Wordsworth’s monumental poetic legacy rests on a large number of important poems, varying in length and weight from the short, simple lyrics of the 1790s to the vast expanses of The Prelude, thirteen books long in its 1808 edition. But the themes that run through Wordsworth’s poetry, and the language and imagery he uses to embody those themes, remain remarkably consistent throughout the Wordsworth canon, adhering largely to the tenets Wordsworth set out for himself in the 1802 preface to Lyrical Ballads. Here, Wordsworth argues that poetry should be written in the natural language of common speech, rather than in the lofty and elaborate dictions that were then considered “poetic.” He argues that poetry should offer access to the emotions contained in memory. And he argues that the first principle of poetry should be pleasure, that the chief duty of poetry is to provide pleasure through a rhythmic and beautiful expression of feeling—for all human sympathy, he claims, is based on a subtle pleasure principle that is “the naked and native dignity of man.”
Recovering “the naked and native dignity of man” makes up a significant part of Wordsworth’s poetic project, and he follows his own advice from the 1802 preface. Wordsworth’s style remains plain-spoken and easy to understand even today, though the rhythms and idioms of common English have changed from those of the early nineteenth century. Many of Wordsworth’s poems (including masterpieces such as “Tintern Abbey” and the “Intimations of Immortality” ode) deal with the subjects of childhood and the memory of childhood in the mind of the adult in particular, childhood’s lost connection with nature, which can be preserved only in memory. Wordsworth’s images and metaphors mix natural scenery, religious symbolism (as in the sonnet “It is a beauteous evening, calm and free,” in which the evening is described as being “quiet as a nun”), and the relics of the poet’s rustic childhood—cottages, hedgerows, orchards, and other places where humanity intersects gently and easily with nature.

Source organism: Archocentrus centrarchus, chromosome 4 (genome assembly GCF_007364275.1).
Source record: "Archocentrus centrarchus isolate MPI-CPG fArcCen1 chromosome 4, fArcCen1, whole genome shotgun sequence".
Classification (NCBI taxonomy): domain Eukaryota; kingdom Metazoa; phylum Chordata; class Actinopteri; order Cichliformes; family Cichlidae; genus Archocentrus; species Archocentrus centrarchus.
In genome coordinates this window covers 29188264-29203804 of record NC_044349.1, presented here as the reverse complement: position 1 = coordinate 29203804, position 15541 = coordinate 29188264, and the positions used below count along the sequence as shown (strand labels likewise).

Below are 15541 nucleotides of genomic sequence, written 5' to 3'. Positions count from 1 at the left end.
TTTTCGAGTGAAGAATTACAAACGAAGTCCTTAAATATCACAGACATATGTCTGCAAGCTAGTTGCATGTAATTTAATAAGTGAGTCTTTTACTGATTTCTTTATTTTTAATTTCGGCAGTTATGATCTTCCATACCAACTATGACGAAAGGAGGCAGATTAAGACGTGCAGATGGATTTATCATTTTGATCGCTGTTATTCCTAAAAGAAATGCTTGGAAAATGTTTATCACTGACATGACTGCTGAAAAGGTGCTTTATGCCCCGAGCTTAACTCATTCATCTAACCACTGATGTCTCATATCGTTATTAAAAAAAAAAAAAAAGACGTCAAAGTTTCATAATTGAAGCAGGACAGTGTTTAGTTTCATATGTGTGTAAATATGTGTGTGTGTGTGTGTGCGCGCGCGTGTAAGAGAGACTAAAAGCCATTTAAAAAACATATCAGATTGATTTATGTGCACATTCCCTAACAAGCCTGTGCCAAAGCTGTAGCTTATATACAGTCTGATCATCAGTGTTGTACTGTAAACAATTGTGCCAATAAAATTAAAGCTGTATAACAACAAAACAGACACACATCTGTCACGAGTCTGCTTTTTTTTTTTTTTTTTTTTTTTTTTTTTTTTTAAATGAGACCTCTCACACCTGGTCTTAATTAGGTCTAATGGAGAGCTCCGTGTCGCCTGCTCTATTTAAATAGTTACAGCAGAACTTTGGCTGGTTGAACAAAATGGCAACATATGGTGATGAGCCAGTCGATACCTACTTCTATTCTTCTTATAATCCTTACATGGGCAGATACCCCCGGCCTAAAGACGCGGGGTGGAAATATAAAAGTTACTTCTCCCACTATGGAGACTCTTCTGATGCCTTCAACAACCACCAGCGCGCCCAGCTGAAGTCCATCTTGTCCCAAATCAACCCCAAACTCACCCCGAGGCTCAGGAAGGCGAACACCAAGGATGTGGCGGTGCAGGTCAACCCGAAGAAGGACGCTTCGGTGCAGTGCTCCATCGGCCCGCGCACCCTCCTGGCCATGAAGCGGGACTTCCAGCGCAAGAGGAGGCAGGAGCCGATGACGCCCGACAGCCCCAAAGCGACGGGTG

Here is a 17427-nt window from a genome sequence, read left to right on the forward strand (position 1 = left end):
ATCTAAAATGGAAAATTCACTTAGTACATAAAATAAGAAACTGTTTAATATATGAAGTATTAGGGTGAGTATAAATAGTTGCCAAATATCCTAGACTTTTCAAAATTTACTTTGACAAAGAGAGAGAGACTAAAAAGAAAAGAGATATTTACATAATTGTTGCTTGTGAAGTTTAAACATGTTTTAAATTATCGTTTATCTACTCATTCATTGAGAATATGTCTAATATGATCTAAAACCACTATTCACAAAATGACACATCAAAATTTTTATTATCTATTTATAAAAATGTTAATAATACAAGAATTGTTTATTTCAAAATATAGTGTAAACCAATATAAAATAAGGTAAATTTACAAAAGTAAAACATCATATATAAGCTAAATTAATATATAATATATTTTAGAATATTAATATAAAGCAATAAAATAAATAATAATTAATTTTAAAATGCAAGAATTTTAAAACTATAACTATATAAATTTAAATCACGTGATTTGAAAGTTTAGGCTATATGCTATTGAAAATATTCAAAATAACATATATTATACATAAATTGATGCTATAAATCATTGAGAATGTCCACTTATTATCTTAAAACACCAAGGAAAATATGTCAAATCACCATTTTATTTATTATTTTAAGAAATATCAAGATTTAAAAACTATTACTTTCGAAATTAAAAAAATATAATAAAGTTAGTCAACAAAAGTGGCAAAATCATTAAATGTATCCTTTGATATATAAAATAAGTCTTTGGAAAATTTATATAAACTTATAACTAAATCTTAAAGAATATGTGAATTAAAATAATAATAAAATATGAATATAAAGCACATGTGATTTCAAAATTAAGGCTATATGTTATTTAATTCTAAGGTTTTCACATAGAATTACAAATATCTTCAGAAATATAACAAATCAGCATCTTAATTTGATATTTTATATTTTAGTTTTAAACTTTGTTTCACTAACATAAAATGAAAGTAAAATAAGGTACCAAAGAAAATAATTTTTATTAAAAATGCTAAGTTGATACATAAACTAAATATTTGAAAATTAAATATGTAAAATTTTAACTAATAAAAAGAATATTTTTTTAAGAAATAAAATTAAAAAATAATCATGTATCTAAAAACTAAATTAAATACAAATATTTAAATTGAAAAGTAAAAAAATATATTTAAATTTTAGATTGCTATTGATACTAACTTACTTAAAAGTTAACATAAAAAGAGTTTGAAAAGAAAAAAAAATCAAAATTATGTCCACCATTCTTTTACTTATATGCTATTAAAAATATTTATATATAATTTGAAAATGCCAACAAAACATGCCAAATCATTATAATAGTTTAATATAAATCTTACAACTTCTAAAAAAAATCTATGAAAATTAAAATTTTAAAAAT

Wordsworth’s poems initiated the Romantic era by emphasizing feeling, instinct, and pleasure above formality and mannerism. More than any poet before him, Wordsworth gave expression to inchoate human emotion; his lyric “Strange fits of passion have I known,” in which the speaker describes an inexplicable fantasy he once had that his lover was dead, could not have been written by any previous poet. Curiously for a poet whose work points so directly toward the future, many of Wordsworth’s important works are preoccupied with the lost glory of the past—not only of the lost dreams of childhood but also of the historical past, as in the powerful sonnet “London, 1802,” in which the speaker exhorts the spirit of the centuries-dead poet John Milton to teach the modern world a better way to live.